Bill Hosley, Connecticut's madly brilliant historian, takes off quickly, urgently, through Hartford's Old North Cemetery, a place of forlorn but enduring beauty.
Wadsworth, Watkinson, Bushnell, Ellsworth, Olmsted and even Nathan Hale's girlfriend, "the handsomest girl in Connecticut," all lie here. So do Revolutionary and Civil War veterans, governors and congressmen. There are African-Americans and Hartford's early Jewish residents, Catholics and all those righteous Protestants who started it all.
I'm trying to catch up with Hosley, as he almost jogs around the cemetery, while telling me why this is Hartford's greatest metaphor, a sacred park of towering trees and broken gravestones.
"It's a metaphor for how we neglect things. The neglect is palpable and then there is all this amazing stuff,'' Hosley says, pausing, Indiana Jones-like. "It's also a positive metaphor. All of every culture or group that ever had an impact on the city is here."
There's some good news on the neglect. The city is in the midst of a $1.2 million project to fix up the 200-year-old graveyard, on Main Street just north of downtown. It will make a place that has endured decades of disregard more presentable, though there's nowhere near enough money to repair the rows of broken, vandalized and aging tombstones.
"The city of Hartford feels very strongly about its cemeteries,'' Tony Matta, acting architect for the city, told me when we spoke. "We are beginning a series of capital improvement projects."
There's a long way to go. This is no multimillion-dollar iQuilt project. It's not a hockey arena or a fanciful plan to bring the Park River back to Bushnell Park. It's just an old burial ground that tells us all about ourselves. Anyone can visit, for free, and feel something about Hartford.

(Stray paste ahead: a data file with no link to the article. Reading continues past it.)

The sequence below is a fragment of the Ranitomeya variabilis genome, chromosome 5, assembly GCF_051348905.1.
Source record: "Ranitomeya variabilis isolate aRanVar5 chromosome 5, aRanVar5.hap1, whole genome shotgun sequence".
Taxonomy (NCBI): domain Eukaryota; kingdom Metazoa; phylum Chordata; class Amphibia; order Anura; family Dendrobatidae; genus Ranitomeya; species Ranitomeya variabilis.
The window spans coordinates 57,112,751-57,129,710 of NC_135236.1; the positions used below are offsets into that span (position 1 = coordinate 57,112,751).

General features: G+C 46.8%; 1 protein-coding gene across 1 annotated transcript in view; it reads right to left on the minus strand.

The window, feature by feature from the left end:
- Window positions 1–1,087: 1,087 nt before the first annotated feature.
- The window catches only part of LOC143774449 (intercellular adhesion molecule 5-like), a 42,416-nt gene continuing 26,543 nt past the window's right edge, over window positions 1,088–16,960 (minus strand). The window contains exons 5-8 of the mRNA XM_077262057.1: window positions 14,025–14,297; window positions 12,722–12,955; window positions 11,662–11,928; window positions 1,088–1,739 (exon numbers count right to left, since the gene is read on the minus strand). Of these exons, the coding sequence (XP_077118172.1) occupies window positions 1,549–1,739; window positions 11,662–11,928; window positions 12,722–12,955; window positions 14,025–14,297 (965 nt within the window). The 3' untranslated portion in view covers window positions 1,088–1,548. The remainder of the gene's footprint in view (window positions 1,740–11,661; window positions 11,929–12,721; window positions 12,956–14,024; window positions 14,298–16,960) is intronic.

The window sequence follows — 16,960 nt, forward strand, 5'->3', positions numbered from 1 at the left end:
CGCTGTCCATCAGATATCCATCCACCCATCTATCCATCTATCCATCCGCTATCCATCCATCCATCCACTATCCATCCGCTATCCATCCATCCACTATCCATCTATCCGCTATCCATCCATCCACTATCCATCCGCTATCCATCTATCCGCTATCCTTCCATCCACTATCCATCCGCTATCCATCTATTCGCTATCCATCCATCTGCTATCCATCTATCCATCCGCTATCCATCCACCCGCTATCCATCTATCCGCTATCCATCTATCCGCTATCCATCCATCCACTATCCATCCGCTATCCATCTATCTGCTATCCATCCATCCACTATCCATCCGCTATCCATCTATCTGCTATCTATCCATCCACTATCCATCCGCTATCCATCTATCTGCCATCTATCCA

One recent afternoon I convinced Hosley to take me on a tour after he posted a jiggly online video of a walk through the Old North Cemetery. He arrived on his red motor scooter, from Enfield.
"These were city makers. These were people who had a vision for the industrial age and how to build America,'' Hosley says shortly after we meet up. "One of Hartford's most important claims to fame is that it wrestled very effectively with this tension between capitalism and industrialism and religion."
"This [was] a Puritan community and it sort of stayed Puritan longer than most places. There were people that took moral issues really, really seriously. They wrote about it. They proselytized. They taught the nation what to think about it."
Hosley moves on to the Colt monument, which once marked the grave of Sam Colt until his wife had his remains moved to the more elegant Cedar Hill Cemetery in the South End. (That graveyard even has its own website.)
"That's the earliest use of the rampant colt,'' Hosley says before he reaches down to point out the carved signature of James Batterson, a monument maker and also the founder of the Travelers Insurance Co. We pass Harriet Beecher Stowe's sister Mary and Nathaniel Terry, a Hartford mayor and congressman.
A hundred yards from the grave of Lt. Col. Lewis Ledyard Weld, a white Hartford native who led an African-American regiment (and who died of a bad cold in the Civil War), we come to the rows of simple stone markers for the dozens of "colored" infantrymen buried here, perhaps one of the largest collections in the Northeast. There should be a sign, a marker of some sort, to explain the profound significance of these black men who fought for the Union. Sadly, there's nothing.
We hustle past David Watkinson, Erasmus Pease and Calvin Day to the cemetery's most famous inhabitant, Frederick Law Olmsted. His remains rest in a family crypt with a monument that, while substantial, offers no explanation of the famous landscape and park designer's contribution to history and the creation of the National Park Service.
"This wasn't just somebody who designed Central Park and gave birth to the landscape architecture profession. He was a profound visionary,'' Hosley says.
A cemetery is a place of interwoven stories, where dim memories can be intimate and close, if only briefly. Sure, it would be great if the grounds could be properly restored, or at least the tombstones repaired. But in a city with a projected $50 million deficit, there are more urgent needs to fill.
The Old North Cemetery, a lonely outpost, is still worth a visit if you long to make a deeper connection to Hartford's past.
"This is I how you learn about a place, in the graveyards,'' Hosley assures me after our tour. "Graveyards are never closed."
Reprinted with permission of the Hartford Courant.
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